Are Supervisors Liable for Injury on the Job?

How much responsibility does a supervisor take when it comes to injury on the job? Apparently, quite a bit, when the supervisor is giving direction to the employee that results in injury. In one such case, a supervisor pushed an employee to get the job done even when the employee complained that the machine didn’t seem to be functioning correctly and when the supervisor was not trained to advise on repairing the machine.

In fact, in court, Carey admitted that he wasn’t trained to repair machines. It was also revealed that affixed to the machine at the time of Bryant’s injury was a yellow warning sign that stated, “Never Install Dies or Service This Machine With the Flywheel in Motion and/or the Motor On.”

Furthermore, when Carey’s boss took the stand she explained the procedure for dealing with machine malfunctions: “If a machine is defective or we feel that it may have a problem, basically we shut it down and call maintenance and they will come over as quickly as possible and evaluate the problem and confer with the supervisor.” When asked if this is what Carey should have done on the morning of the accident, his supervisor replied, “I would assume that he should have called maintenance, yes.”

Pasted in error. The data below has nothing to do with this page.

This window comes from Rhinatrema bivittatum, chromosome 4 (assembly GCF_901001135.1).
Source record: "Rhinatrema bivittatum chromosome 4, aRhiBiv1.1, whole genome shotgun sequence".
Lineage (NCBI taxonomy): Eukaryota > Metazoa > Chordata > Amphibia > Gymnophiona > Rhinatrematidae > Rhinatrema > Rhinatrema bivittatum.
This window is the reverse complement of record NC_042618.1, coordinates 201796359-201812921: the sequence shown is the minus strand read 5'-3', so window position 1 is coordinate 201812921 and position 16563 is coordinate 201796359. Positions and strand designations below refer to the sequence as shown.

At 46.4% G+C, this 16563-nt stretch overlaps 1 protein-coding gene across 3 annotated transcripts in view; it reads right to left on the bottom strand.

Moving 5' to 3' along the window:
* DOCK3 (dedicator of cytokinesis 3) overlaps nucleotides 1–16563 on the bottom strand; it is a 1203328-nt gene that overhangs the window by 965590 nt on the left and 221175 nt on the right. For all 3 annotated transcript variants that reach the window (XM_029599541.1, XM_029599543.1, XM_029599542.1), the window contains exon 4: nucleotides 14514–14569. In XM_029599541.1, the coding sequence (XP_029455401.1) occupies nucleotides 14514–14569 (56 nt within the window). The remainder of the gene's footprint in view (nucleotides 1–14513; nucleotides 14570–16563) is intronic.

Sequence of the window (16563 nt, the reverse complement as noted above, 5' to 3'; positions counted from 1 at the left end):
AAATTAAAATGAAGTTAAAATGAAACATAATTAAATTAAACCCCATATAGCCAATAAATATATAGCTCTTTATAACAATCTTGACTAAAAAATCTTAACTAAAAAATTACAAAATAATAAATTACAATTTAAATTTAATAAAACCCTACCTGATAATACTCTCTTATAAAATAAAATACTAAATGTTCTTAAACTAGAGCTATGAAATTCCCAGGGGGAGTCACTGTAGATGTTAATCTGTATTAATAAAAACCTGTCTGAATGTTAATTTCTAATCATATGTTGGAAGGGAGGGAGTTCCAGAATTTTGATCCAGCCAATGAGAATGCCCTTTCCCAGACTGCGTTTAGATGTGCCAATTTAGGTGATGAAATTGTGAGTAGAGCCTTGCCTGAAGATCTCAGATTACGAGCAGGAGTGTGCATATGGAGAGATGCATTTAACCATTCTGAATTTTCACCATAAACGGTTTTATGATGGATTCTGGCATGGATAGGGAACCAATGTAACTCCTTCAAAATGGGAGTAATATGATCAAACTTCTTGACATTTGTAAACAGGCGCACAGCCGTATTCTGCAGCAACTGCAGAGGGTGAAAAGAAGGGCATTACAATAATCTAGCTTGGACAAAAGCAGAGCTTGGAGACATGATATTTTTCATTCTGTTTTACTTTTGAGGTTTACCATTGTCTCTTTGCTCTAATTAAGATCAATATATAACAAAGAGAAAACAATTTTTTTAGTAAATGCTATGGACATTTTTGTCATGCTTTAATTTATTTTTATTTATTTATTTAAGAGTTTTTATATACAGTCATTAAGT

There are sufficient grounds to find that the supervisor’s negligent acts resulted in the employee’s injury, ruled the Missouri Court of Appeals. By making unauthorized repairs and by directing the employee to continue to use a malfunctioning machine that a reasonable person would have recognized as potentially hazardous, the supervisor breached his duty to help keep his employees safe on the job.

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